- a facial expression, often ugly or contorted, that indicates disapproval, pain, etc.
- to make grimaces.
Origin of grimace
Related Words for grimacedsneer, smirk, frown, scowl, contort, moue, mug, mouth, smile, face, mouthing, deform, distort, misshape
Examples from the Web for grimaced
Contemporary Examples of grimaced
Murray lost 6-1 7-6, 6-2 as Kate and William grimaced and groaned in agony with the rest of the nation.Murray Crashes Out Of Wimbledon As Kate And William Watch
July 2, 2014
But she grimaced at the mention of “death threats,” saying quietly that there have “been some tough times.”Can ‘the Traitor’ Jesse Benton Unite the GOP?
March 28, 2014
He grimaced as he looked at water bubbling up from below the ground in the center of the street.Hurricane Sandy Brings Havoc to Alphabet City
October 30, 2012
At the Iowa State Fair, Obama grimaced at funnel cakes and soft drinks the size of the Grand Canyon.Stop Indulging, America
October 24, 2009
She groaned, grimaced, and grabbed her left thigh, which had been wrapped, rewrapped, and re-re-wrapped in an Ace bandage.A Victory for Georgia Mojo
September 3, 2009
Historical Examples of grimaced
She courtesied to Philip, grimaced at Pete, and disappeared.The Manxman
Ramsey grimaced and hit Garr Symm in the belly as hard as he could.Equation of Doom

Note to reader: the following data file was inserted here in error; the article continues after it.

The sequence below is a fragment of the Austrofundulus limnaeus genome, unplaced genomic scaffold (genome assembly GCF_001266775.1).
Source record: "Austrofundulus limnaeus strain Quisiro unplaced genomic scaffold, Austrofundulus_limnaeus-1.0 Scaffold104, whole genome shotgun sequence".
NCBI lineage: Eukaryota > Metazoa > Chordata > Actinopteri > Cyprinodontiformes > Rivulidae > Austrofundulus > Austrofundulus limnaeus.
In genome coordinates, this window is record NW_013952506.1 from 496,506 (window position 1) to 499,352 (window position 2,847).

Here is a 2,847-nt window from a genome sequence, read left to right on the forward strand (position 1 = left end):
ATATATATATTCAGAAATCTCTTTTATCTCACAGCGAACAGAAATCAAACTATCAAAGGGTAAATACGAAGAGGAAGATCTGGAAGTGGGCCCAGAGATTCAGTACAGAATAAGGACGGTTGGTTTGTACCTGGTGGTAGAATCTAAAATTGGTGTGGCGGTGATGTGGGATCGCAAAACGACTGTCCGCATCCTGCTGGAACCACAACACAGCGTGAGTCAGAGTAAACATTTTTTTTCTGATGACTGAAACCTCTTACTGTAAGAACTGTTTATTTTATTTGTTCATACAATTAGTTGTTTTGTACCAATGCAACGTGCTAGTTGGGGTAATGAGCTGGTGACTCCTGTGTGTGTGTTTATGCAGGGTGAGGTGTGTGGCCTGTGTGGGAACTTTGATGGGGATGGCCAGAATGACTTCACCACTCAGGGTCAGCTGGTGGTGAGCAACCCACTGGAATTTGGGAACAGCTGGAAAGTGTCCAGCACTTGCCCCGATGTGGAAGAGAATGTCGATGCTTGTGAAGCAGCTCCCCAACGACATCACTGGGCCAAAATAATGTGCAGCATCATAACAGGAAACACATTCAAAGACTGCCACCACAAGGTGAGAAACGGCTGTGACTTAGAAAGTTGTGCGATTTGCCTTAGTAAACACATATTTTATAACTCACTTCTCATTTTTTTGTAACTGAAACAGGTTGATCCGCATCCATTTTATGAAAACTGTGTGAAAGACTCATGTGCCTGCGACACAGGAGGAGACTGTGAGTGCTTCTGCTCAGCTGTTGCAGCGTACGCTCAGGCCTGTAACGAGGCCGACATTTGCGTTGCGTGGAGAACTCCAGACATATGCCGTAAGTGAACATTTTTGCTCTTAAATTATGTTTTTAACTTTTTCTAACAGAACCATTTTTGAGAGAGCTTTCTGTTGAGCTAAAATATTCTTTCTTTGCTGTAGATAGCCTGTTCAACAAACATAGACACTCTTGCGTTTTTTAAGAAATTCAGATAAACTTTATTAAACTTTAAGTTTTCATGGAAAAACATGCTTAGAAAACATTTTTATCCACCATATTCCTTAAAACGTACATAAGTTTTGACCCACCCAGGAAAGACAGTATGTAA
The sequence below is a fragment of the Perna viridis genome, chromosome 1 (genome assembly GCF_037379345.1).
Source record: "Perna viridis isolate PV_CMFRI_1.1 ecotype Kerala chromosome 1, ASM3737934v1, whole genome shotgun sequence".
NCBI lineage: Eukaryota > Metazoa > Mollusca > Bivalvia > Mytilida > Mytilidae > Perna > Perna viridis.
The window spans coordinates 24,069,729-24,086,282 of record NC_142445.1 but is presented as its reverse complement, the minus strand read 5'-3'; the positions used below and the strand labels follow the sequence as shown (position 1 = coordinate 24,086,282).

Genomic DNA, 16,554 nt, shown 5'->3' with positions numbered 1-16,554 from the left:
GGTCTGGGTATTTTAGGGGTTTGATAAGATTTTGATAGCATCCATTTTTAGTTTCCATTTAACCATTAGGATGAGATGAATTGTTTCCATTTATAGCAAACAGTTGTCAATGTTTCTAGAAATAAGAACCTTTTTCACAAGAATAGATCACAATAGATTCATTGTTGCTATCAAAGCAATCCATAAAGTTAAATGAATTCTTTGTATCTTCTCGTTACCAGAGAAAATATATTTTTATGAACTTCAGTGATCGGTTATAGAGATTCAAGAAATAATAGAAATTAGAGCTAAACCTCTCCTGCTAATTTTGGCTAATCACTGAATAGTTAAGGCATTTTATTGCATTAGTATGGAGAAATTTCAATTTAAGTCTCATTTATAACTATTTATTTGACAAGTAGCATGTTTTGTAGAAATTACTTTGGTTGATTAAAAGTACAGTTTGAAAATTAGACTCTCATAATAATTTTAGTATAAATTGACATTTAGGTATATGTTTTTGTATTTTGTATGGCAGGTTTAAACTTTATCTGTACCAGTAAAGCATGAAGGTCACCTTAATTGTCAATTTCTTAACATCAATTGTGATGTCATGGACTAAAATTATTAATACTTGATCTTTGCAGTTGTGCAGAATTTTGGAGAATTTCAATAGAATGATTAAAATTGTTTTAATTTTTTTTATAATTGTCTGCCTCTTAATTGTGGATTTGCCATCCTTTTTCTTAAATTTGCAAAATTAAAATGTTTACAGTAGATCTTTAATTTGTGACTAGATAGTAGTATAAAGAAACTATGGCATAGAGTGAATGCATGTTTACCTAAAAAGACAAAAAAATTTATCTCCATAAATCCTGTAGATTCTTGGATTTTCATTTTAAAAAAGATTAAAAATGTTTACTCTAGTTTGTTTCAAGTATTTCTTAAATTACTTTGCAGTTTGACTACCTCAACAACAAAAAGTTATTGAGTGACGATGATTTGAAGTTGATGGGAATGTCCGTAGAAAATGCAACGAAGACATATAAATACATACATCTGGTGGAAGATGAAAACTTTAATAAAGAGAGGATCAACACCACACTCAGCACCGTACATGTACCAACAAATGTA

He hated me—and it was easy to believe this, though he neither glared nor grimaced.Romance
Joseph Conrad and F.M. Hueffer
She grimaced a little, looking up at me with a mocking laugh.Wintry Peacock
D. H. Lawrence
A company that gestured, grimaced with the charm of lustful marionettes.Erik Dorn
- an ugly or distorted facial expression, as of wry humour, disgust, etc
- (intr) to contort the face
Word Origin for grimace
Word Origin and History for grimaced
1650s, from French grimace, from Middle French grimache, from Old French grimuce "grotesque face, ugly mug," possibly from Frankish (cf. Old Saxon grima "face mask," Old English grima "mask, helmet"), from same Germanic root as grim (adj.). With pejorative suffix -azo (from Latin -aceus).
1762, from French grimacer, from grimace (see grimace (n.)). Related: Grimaced; grimacing.